Report: Low-Income Latina and Women of Color Face Highest Risk of Eviction

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Latina and black women who are living in poverty face much higher risk of eviction than other racial groups, according to a new report.

The new report, from Princeton University’s Eviction Lab, examined court records and found that 2.3 million people were evicted from their homes in 2016.

That’s 6,300 people evicted each day.

“[The data] demonstrate widespread housing insecurity in both urban and rural locales around the country,” wrote Catherine Lizette Gonzalez of Colorlines.

Latinos and Risk of Eviction

Other recent studies from the Eviction Lab and researcher Matthew Desmond have found that Black and Latino women with low-incomes were evicted at alarmingly higher rates than other racial groups due to factors such as having children, low wages and landlord-tenant gender dynamics.

Hand Holding eviction notice in envelopeMore people are renting their homes than at any point in the past 50 years.

More than half of Latinos (54%) rent their home. That’s nearly twice as much as Whites (28%), according to Pew Research Center.

Latino and black neighborhoods also have been targeted by the sub-prime lending industry. Renters were lured into buying bad mortgages, and homeowners were encouraged to refinance under riskier terms which later crashes leading to more reduction in wealth.

Studies suggest the average white family experienced an 11% reduction in wealth. But the average black family lost 31% of its wealth, and the average Latino family 44.7%.

“Incomes for Americans of modest means have flatlined while housing costs have soared,” according to the Eviction Lab website.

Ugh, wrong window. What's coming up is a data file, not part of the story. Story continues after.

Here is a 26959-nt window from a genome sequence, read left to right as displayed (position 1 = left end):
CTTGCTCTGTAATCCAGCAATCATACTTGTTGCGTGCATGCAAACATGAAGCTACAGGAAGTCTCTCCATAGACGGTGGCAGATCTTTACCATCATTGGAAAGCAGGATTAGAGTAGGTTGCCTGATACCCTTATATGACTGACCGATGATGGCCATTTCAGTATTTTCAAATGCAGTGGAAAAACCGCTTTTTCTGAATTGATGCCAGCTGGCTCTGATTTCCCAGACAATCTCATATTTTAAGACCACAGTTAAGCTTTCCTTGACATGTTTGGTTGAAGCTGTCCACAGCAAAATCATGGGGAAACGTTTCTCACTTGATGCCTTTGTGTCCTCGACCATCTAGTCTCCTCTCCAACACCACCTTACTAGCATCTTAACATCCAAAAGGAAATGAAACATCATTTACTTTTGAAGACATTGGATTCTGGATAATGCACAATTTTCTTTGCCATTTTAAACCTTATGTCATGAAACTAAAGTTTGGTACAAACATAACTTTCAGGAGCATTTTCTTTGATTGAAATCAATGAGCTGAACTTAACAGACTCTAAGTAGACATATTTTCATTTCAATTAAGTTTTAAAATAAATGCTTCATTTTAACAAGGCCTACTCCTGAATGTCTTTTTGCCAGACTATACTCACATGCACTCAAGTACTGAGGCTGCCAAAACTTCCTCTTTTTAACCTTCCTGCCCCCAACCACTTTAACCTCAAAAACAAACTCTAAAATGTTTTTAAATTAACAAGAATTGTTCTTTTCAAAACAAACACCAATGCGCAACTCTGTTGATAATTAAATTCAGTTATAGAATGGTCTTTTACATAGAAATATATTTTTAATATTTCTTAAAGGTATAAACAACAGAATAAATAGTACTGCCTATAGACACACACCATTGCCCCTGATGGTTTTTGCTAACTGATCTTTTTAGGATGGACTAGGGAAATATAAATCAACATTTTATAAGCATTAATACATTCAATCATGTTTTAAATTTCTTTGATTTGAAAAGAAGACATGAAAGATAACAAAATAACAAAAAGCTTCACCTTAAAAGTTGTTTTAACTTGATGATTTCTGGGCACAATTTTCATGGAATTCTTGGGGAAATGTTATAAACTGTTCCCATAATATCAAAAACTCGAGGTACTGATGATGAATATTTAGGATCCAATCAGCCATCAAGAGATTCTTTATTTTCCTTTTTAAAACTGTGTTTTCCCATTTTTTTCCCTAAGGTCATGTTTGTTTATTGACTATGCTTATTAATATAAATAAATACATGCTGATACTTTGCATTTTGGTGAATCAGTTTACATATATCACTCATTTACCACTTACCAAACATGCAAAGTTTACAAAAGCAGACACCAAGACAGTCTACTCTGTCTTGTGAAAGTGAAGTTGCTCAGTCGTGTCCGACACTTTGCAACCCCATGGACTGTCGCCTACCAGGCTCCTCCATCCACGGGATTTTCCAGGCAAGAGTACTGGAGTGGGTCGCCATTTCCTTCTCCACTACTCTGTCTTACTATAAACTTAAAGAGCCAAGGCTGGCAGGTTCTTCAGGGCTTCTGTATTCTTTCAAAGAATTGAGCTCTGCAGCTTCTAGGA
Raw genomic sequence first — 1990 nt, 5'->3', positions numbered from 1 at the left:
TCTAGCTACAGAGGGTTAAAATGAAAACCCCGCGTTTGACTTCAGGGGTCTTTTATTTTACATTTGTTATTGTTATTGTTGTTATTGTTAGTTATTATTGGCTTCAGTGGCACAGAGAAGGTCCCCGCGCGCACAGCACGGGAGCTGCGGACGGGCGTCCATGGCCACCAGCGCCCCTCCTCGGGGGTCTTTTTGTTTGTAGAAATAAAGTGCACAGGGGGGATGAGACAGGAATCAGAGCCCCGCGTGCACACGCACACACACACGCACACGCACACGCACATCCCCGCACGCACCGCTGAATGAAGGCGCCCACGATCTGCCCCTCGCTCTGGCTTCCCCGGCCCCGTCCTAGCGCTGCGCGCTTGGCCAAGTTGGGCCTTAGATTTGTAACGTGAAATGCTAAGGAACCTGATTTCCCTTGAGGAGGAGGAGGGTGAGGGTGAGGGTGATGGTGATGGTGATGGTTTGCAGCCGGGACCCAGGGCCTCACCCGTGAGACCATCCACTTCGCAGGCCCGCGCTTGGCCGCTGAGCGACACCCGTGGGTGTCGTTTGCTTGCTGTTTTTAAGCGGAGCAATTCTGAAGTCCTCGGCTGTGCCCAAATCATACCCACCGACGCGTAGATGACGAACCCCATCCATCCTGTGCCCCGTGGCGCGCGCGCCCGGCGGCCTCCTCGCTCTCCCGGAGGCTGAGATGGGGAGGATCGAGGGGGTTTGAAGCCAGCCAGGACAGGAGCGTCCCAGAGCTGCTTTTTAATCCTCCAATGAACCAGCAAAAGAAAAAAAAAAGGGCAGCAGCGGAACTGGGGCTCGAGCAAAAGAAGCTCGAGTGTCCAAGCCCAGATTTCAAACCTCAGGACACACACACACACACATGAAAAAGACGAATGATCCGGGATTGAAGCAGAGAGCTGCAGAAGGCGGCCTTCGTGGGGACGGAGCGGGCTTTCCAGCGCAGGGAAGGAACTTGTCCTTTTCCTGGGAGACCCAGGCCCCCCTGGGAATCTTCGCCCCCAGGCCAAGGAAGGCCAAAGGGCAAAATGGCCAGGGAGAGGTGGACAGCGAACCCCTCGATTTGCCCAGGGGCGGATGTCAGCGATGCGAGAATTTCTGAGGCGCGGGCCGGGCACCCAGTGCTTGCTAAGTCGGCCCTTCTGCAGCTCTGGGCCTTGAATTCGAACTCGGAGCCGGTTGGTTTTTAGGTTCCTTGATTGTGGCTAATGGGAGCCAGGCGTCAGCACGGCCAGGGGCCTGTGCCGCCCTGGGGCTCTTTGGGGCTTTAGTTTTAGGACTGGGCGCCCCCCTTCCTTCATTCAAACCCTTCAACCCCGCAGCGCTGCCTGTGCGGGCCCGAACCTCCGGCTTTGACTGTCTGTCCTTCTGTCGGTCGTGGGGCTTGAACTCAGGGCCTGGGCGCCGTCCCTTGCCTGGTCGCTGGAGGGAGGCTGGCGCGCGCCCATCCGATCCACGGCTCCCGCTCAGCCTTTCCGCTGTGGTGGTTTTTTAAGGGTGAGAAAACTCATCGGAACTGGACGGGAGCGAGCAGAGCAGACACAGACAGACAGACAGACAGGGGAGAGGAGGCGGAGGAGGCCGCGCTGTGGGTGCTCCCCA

Impact of Eviction on Women’s Health

Housing has long been recognized as a critical structural determinant of health that significantly shapes health outcomes.

The subordination of women imposed by men-centered housing models produces evictions and is reinforced and structured by instances of social and structural violence. Women’s experiences of evictions were associated with increased vulnerabilities to physical and sexual harm, drug-related risks, and cycles of eviction.

Research suggest that at least two years after the eviction mothers still experienced significantly higher rates of material hardship and depression than peers.

State law for eviction

A landlord can’t begin an eviction lawsuit without first legally terminating the tenancy.

The terminology varies somewhat from state to state. Since every state has different rules, the eviction Notices are tailored for all fifty states. There are basically three types of termination notices for tenancies that landlords terminate due to tenant misbehavior.

Texas has a very stringent tenancy law. The non-payment of rent in Texas leads to the eviction process. Non-payment of rent by the tenant is a growing trend leading to having to do an eviction.

What all this means is that affordable housing remains critical for Latinos.

“Only one in four families who qualifies for affordable housing programs gets any kind of help,” according to the Eviction Lab website. “Under those conditions, it has become harder for low-income families to keep up with rent and utility costs, and a growing number are living one misstep or emergency away from eviction.”

Learn: Latinos & Affordable Housing!

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Income & Housing

By The Numbers By The Numbers

60

Percent

of Latinos earn less than $15/hour (vs. 39% of full-time workers overall).

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